UPDATE at 5:19 a.m.:
The Marathon Petroleum Company off Starkey Road should be up and running again right now.
Workers had to shut down the plant around 2 p.m. yesterday after there was a spark in a high octane gas tank.
Police and firefighters evacuated homes and businesses within a half mile of the plant in case there was an explosion.
It didn't get any more serious.
Workers fixed a device that measures how much oil or gas is inside tanks, and that solved the problem.
By 9:50 p.m. Monday night, firefighters were able to leave the scene, and everyone was allowed to go back home.
9:50 p.m. update from WDBJ7's Nadine Maeser:
Marathon crews have eliminated any electric hazard by grounding and bounding the high octane tank.
Crews will now be able to fix the electrical malfunction without having local fire crews on standby for possible fire or explosion.
Railways will begin service shortly. Fire crews are leaving the scene now.
Roanoke County Fire and EMS have been on scene for more than 7 hours after there was a spark in one of the high octane tanks.
Marathon crews are still working to fix an equipment malfunction so the facility can re-open in the morning.
Local emergency crews were dispatched to the area off of Starkey Road around 1:45 pm after the spark shut down the Marathon Petroleum Corp.'s facility.
"When that happened they immediately shut down all operations, all electrical service and called us," said Roanoke County Fire Chief Rick Burch.
Blue and red flashing lights lined Starkey Road as fire fighters started to evacuate surrounding homes and businesses within a half a mile radius of the tanks, but some people considered leaving on their own terms.
"I mean with us being such close proximity and them saying its a situation that needed to be monitored I was surprised that no one had even come up to us to say this is a situation you need to be aware of," said nearby resident Kristie Franklin.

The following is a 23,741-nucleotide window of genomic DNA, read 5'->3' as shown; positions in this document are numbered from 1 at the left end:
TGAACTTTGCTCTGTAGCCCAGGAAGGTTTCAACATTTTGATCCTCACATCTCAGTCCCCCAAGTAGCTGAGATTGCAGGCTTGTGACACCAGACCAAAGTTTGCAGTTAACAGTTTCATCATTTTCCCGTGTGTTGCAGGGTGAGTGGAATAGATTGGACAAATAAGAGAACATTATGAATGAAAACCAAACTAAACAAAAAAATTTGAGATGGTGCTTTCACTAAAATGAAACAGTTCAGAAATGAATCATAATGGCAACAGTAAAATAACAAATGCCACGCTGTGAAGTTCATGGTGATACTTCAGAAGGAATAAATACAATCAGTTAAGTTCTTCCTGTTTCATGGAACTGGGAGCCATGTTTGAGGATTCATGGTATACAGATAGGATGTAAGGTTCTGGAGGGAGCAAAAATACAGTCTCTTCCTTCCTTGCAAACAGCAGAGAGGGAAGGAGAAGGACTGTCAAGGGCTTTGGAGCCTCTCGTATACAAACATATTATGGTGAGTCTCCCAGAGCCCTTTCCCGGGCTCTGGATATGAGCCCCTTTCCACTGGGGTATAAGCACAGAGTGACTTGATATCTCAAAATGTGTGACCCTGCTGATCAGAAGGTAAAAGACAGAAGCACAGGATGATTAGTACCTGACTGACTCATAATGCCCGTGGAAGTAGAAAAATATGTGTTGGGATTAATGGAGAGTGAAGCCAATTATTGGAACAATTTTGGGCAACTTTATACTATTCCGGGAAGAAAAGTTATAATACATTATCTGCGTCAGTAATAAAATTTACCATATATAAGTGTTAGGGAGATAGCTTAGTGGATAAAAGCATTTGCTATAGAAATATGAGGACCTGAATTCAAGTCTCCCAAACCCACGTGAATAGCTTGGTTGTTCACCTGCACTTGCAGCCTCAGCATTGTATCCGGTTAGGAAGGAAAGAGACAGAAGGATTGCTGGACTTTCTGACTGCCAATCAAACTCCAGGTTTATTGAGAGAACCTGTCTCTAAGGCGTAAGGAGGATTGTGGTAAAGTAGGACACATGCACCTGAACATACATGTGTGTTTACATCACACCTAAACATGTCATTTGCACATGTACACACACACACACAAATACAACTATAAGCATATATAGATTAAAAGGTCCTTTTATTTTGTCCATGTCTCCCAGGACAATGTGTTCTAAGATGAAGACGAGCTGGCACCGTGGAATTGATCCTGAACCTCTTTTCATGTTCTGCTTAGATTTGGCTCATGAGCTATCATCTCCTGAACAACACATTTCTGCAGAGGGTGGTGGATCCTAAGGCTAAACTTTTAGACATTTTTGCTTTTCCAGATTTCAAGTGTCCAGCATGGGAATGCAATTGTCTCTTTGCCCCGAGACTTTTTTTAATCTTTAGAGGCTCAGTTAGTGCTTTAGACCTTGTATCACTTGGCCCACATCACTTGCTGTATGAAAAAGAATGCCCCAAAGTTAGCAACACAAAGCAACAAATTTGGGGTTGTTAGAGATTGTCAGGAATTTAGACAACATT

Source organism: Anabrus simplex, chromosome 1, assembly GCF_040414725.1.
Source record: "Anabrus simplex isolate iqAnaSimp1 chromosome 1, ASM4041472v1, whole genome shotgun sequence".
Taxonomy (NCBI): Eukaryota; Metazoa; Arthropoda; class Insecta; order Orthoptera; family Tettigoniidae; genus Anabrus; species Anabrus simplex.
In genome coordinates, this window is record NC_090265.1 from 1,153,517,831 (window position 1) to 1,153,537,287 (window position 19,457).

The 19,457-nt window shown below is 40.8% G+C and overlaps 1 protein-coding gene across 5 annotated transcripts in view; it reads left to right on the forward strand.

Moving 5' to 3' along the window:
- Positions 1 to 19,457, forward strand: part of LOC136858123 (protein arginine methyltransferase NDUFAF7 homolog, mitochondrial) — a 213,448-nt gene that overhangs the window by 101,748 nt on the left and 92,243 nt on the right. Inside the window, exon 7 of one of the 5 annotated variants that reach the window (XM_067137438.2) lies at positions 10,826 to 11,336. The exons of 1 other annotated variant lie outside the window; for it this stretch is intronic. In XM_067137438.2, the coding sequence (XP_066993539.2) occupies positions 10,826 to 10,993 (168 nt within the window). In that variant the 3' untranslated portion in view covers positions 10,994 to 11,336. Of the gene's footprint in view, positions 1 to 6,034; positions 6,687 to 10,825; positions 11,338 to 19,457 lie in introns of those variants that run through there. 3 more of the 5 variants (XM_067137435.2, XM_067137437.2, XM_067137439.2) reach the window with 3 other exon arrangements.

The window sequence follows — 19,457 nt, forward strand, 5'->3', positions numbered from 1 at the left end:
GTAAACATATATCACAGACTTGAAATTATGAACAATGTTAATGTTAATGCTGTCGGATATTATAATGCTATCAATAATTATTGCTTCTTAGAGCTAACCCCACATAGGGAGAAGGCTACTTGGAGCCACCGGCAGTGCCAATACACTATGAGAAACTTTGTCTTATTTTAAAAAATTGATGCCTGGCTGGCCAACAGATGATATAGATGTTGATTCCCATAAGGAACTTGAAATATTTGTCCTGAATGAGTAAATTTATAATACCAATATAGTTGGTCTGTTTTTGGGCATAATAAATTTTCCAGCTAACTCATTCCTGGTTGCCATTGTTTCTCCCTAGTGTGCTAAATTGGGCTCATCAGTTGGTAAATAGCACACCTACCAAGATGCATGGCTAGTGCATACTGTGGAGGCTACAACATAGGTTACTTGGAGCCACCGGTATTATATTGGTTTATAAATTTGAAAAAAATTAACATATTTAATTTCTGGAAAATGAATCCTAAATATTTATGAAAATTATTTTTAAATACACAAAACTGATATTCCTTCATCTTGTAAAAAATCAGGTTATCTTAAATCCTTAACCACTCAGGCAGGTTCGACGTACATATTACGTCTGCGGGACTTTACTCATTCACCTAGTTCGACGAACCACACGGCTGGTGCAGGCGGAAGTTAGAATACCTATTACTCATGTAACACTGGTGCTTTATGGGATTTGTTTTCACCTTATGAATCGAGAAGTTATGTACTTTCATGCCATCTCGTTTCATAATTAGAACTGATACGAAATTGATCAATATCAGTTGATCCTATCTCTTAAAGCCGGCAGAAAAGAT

According to emergency officials, every tank has a device that measures the quantity of product inside of it and prevents vapors from entering the atmosphere but that device malfunctioned.
"What that has created is a vapor area between the product and the bottom of that dome and that is where the potential problem is with that vapor area," said Burch.
Burch says any kind of spark near the tank could be dangerous given the layout of the facility.
"There's massive building size tanks of oil or gasoline then you veer to the left and there's an abandoned building and railroad tracks and stuff, but the majority of it is tanks and an area where trucks will come and fill up," said Franklin.
It could be a few more hours until all is clear.
Until then, residents who haven't had to evacuate will be keeping a close eye on the progress.
The fuel tank is about 40 feet tall and holds 40,000 barrels of fuel when full. At this time, the tank is less than 1% full with about 2100 barrels. Crews will be working to empty the tank so they can inspect it once the vapors settle.
A fire team from the Marathon Oil Company is on scene to support local fire crews. A Haz-Mat team from Roanoke Fire-EMS is also on scene assisting with precautionary protocols.
Emergency crews are on still on scene at the Marathon Petroleum Company on Starkey Road in Roanoke County.
All operations have been shut down after a spark ignited in one of the gas tanks.
Emergency crews have evacuated residents and businesses within a half-mile radius of the gas tanks. All railroad traffic that runs near the company has stopped, and they are monitoring any and all air traffic in the area.
Roanoke County Fire and E-M-S officials say this all has to do with an equipment malfunction inside one of the tanks. Every tank has a device that measures the quantity of the product inside.
This particular tank holds high premium octane. The device is not working properly, so crews can't tell if there are elevated vapors inside of the tank or not. Because of that, there's a greater chance for a fire or explosion if there is another spark.
To fix that, crews will need to take product from another tank and fill up the affected one so they can get to the device. Crews are expected to start this process shortly. This whole process could take anywhere from three to five hours to fix. All fire and EMS crews will stay on scene until it's fixed.
Crews are working to fix an equipment malfunction at a Roanoke County oil storage terminal.
An evacuation of the immediate area has been ordered, according to Roanoke County Fire and Rescue. There are several businesses in the area.